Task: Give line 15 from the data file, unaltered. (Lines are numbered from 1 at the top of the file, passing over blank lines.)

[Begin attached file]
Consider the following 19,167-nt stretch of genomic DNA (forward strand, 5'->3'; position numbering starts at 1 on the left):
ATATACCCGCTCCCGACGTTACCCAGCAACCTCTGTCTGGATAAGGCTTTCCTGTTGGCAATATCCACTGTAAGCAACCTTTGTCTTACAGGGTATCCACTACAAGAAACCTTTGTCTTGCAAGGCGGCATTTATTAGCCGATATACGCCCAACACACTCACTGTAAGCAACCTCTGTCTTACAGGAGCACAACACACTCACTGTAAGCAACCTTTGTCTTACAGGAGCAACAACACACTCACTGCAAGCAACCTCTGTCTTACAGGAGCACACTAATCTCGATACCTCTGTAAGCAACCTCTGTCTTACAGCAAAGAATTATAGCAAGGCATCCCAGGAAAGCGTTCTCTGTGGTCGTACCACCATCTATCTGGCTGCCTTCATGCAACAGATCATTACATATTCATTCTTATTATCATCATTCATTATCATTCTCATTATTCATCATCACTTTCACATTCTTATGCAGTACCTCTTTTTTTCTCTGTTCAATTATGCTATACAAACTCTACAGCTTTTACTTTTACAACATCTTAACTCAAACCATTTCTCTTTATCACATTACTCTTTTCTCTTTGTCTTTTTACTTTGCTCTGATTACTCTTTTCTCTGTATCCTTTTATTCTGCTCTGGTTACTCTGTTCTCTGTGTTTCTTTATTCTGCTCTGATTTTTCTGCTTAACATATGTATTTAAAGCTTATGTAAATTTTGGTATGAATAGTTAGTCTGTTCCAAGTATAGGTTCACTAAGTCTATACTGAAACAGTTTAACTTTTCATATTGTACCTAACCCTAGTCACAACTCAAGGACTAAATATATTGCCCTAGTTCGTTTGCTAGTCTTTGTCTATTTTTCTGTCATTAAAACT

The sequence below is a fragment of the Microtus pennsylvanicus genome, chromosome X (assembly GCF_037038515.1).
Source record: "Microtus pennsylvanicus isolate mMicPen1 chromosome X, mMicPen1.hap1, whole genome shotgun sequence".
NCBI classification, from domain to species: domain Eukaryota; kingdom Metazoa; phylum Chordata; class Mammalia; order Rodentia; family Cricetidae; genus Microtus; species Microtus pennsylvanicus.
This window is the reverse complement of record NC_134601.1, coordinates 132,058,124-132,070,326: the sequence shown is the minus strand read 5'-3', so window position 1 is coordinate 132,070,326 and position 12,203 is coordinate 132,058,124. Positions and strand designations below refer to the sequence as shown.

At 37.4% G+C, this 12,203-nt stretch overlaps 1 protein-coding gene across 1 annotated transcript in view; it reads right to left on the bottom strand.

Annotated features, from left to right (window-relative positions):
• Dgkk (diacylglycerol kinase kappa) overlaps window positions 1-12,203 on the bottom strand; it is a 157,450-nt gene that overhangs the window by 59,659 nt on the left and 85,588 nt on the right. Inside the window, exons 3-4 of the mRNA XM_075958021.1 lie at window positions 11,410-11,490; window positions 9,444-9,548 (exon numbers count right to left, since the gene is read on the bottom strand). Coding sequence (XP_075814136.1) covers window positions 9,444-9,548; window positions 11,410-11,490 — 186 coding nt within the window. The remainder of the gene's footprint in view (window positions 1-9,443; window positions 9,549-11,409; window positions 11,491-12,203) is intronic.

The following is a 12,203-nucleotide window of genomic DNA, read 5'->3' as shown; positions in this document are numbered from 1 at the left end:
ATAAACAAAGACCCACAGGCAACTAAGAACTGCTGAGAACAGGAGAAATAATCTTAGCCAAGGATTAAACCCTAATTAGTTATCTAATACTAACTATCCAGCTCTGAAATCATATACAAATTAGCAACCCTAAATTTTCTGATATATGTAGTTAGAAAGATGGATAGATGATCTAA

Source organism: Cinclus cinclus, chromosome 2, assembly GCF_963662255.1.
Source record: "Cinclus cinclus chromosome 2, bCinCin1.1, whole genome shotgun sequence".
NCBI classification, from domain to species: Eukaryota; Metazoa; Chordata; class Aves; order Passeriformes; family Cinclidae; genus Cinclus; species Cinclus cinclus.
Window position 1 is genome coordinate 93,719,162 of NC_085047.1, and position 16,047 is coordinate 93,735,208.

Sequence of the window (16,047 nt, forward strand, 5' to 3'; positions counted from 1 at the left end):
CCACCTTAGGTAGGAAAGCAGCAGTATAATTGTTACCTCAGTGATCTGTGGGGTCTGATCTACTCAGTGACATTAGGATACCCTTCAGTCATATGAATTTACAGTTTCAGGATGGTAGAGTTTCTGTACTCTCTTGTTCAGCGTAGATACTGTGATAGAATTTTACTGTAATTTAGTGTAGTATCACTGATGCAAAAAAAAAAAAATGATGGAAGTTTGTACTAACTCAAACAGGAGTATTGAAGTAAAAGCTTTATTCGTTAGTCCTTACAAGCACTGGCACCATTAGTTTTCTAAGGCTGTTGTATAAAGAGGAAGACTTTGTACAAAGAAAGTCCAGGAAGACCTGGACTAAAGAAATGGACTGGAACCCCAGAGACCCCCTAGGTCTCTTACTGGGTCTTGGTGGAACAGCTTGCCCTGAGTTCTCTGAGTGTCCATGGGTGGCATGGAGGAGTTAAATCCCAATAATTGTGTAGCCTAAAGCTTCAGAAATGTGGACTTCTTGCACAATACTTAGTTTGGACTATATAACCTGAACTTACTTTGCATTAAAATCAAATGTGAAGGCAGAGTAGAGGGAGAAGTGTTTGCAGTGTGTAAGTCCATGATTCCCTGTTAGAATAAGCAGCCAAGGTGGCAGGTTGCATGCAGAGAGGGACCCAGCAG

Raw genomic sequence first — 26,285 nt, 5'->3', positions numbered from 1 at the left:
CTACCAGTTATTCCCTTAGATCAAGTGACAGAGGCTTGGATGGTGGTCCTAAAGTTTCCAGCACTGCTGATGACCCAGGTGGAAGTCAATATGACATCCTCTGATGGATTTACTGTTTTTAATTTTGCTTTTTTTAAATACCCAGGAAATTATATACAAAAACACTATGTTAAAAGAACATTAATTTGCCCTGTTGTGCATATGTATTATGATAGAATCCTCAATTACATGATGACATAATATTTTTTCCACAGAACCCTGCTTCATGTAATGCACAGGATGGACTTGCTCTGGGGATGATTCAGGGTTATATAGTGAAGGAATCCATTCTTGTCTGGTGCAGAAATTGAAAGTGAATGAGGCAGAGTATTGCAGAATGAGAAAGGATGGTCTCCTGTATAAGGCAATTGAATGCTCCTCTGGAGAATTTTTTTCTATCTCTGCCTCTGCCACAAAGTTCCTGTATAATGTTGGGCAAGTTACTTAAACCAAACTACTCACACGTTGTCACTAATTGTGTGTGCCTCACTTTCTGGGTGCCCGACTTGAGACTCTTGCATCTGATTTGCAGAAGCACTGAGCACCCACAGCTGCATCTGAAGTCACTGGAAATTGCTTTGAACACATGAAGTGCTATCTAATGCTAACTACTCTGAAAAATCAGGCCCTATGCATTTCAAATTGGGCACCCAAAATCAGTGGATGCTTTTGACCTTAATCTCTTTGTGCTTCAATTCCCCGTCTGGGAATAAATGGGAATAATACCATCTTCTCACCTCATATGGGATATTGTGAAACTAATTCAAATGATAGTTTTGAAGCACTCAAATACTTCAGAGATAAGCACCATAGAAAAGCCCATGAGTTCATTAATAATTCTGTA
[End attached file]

Window position 1 is genome coordinate 93,719,162 of NC_085047.1, and position 16,047 is coordinate 93,735,208.